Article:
The instrument bowled the Bradleys over. "Why?", you may ask. Well, as the old adage goes, "I suppose you had to be there". Consider what there was in the instrument industry at that time: Fender Rhodes pianos (just), Vox Jaguar organs, Hammond Organs, and a few more esoteric instruments such as the Ondes Martenot, the Theremin and the Clavioline. This instrument, Heath Robinson though it was, was in essence as important a breakthrough as the synthesiser was to become some six to eight years later.
You could put anything you wanted on each piece of tape, and remember, there was one piece of tape for each key, so it was like having a 35-voice sampler something we don't have today.
It was, however, obvious to the Bradleys that Chamberlain didn't have the wherewithal to get the instrument into production, so a deal was struck whereby the Bradleys took up the challenge to turn Chamberlain's original ideas into a working professional instrument.
In September 1962 an advert appeared in the music press asking for financial backers for the project. Amongst the respondents were two extremely well-known entertainers of the time - Eric Robinson, the band leader, and TV magician, personality and famous bald person David Nixon (are all TV magicians bald?). The money was subsequently conjured up, and the company changed its name to Streetly Electronics, moved to a new factory, and in early 1964 the first Mellotron Mk I (renamed after four of the assembly staff, Melvin, Lottie, Ronald and Mark), was launched. Many improvements had been made over the original Chamberlain design, but the Mk I was still inherently unreliable, and really did fail to deliver the goods.
In the spring of 1965 the Mk II became available and this was a considerable improvement over its predecessor, not only in specification but performance. (You might have guessed I was lying about the name above). The Mk II was a dual manual machine with two 35-note keyboards, housed in a rather formidable piece of furniture that Mike Tyson himself would have had trouble shifting. In short, the Mellotron Mk II was a monster - not the kind of instrument to sling in the back of a Vauxhall Cavalier and shoot off to the local club with. It was principally designed for studio or home use; it was definitely not for touring.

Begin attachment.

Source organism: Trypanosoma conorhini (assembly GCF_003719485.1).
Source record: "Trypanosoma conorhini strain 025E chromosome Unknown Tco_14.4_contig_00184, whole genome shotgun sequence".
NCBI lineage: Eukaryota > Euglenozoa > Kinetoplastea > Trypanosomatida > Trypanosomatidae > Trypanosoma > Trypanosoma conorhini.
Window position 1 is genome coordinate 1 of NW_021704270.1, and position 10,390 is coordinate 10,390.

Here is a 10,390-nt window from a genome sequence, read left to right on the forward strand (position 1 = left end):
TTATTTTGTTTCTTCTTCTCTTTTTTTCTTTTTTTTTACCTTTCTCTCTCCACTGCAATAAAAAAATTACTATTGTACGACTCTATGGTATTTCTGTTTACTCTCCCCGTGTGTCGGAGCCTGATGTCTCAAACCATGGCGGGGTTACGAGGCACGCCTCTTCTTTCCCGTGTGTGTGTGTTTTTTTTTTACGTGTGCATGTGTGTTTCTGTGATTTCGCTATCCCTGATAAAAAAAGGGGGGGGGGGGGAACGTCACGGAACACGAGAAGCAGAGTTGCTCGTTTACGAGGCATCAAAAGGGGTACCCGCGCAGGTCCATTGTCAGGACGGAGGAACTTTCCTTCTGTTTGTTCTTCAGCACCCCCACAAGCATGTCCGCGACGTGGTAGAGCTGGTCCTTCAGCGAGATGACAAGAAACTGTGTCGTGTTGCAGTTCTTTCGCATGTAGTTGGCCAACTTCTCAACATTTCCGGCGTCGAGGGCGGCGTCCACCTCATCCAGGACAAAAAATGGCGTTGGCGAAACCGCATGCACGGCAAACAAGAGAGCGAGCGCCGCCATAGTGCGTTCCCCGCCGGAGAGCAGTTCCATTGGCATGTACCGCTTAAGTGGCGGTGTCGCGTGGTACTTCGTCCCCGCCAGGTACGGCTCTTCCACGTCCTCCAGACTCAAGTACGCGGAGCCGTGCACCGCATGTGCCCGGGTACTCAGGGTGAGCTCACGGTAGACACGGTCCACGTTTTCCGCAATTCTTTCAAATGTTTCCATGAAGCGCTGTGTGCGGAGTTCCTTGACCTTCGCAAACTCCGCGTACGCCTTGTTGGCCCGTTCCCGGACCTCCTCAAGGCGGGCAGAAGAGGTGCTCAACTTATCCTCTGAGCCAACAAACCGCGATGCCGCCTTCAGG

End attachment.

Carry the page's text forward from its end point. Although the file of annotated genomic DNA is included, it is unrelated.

The Bradleys had designed the Mellotron along the lines of a home organ rather than a professional "rock" instrument. The two keyboards were split up as follows: the bottom half of the left keyboard was assigned rhythmic duties whilst the upper half of the left keyboard was used for accompaniment. Melody lines were handled by the right-hand keyboard.
The mechanics of the tapes was really utterly fantastic - each key had its own individual piece of tape, so when the key was pressed, around ten seconds worth of tape was drawn over the tape head. But that's nothing. Each tape was 3/8" wide and featured three parallel tracks (A, B and C), so by moving the heads en masse, you could select three different sounds. Consequently, on each ten-second piece of tape there were three audio tracks. To make things even more complicated, six lengths of tape were accurately spliced together so that under each key there was capacity for 18 samples. The bandwidth of each sample was low, say 8kHz, but if you equate that to today's sampler technology, the information stored for one ten-second sample would be around 60kB for three tracks per key - 480kb, for 70 separate sources 33.6Mb, and for six sets of tapes 201 Mb.